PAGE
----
Per a federal court, a GL exclusion that refers to a “wrap-up” is ambiguous, so the carrier’s request for summary judgment against coverage was denied, and the plaintiffs’ corresponding request to establish coverage was allowed.
The underlying claims arose from an explosion during construction of the Kleen Energy plant in Middletown, CT in February 2010. The prime contract included a CCIP. When the plaintiff in the present case pursued the GL carrier for one of the subs, the carrier argued that the CCIP was a “wrap-up,” and coverage under the GL policy was thus excluded by the following: “This insurance does not apply to . . . any liability arising out of any project insured under a ‘wrap-up’ or similar rating plan.”
The Connecticut court, applying Georgia law, noted several factors. First, there was no definition for “wrap-up” or for “similar rating plan” in the policy. Second, the CCIP did not include property damage or builder’s risk coverage, and so there was a reasonable argument that the CCIP was not really a “wrap-up” as some in the insurance industry would understand. Third, the carrier had not taken any steps, in the policy or otherwise, to explain the scope of the exclusion. Fourth, the carrier “failed to show that ‘wrap-up’ has one peculiar meaning.” Fifth, and telling, the carrier’s own witnesses did not agree on what constitutes a “wrap-up.”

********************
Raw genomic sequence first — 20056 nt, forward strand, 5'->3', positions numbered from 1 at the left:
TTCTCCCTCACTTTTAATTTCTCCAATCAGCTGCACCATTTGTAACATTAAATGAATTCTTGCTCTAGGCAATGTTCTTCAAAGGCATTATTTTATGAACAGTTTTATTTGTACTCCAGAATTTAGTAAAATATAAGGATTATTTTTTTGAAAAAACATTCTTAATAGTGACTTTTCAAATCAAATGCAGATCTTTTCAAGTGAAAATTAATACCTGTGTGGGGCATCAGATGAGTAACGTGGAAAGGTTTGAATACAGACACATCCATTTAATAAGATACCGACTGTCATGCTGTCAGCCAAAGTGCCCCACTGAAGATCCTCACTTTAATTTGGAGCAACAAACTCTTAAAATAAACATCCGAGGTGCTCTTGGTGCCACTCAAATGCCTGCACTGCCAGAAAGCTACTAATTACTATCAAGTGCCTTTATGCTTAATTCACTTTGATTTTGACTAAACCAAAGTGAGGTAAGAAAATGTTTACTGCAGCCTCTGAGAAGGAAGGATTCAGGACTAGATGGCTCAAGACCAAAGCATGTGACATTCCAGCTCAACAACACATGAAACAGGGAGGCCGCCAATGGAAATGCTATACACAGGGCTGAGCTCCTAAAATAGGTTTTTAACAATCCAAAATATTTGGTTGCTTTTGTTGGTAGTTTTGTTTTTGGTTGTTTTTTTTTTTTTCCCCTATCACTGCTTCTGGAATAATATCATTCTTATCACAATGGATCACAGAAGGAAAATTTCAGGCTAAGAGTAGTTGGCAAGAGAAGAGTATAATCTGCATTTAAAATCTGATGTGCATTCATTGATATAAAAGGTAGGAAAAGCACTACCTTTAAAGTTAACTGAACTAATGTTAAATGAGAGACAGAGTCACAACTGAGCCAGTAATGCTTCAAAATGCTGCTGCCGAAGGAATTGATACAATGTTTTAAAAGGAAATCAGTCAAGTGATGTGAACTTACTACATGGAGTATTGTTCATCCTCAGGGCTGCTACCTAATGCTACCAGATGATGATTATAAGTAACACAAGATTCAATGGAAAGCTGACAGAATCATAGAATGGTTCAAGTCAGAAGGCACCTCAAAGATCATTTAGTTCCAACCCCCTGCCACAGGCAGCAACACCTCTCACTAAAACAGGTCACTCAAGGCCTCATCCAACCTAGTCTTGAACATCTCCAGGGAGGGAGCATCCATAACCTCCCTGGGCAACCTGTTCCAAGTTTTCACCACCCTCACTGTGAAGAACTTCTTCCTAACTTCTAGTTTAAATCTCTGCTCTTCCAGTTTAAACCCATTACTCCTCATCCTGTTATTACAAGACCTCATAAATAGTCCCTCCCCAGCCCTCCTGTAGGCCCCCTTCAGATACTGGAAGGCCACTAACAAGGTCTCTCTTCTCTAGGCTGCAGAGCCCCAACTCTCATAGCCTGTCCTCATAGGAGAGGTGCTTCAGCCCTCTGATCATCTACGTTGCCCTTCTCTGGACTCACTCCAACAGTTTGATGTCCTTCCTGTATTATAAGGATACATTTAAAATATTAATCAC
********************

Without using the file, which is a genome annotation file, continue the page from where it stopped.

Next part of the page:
Applying Georgia law, the court held that the ambiguous exclusion would be construed in favor of the plaintiff and against the carrier, thus finding that the policy covered the claims at issue. All from use of a common, but not uniformly understood, term. The case is Thompson v. National Union Fire Insurance, 2017 U.S. Dist. LEXIS 52673 (D.Ct., April 6, 2017) (LEXIS subscription required).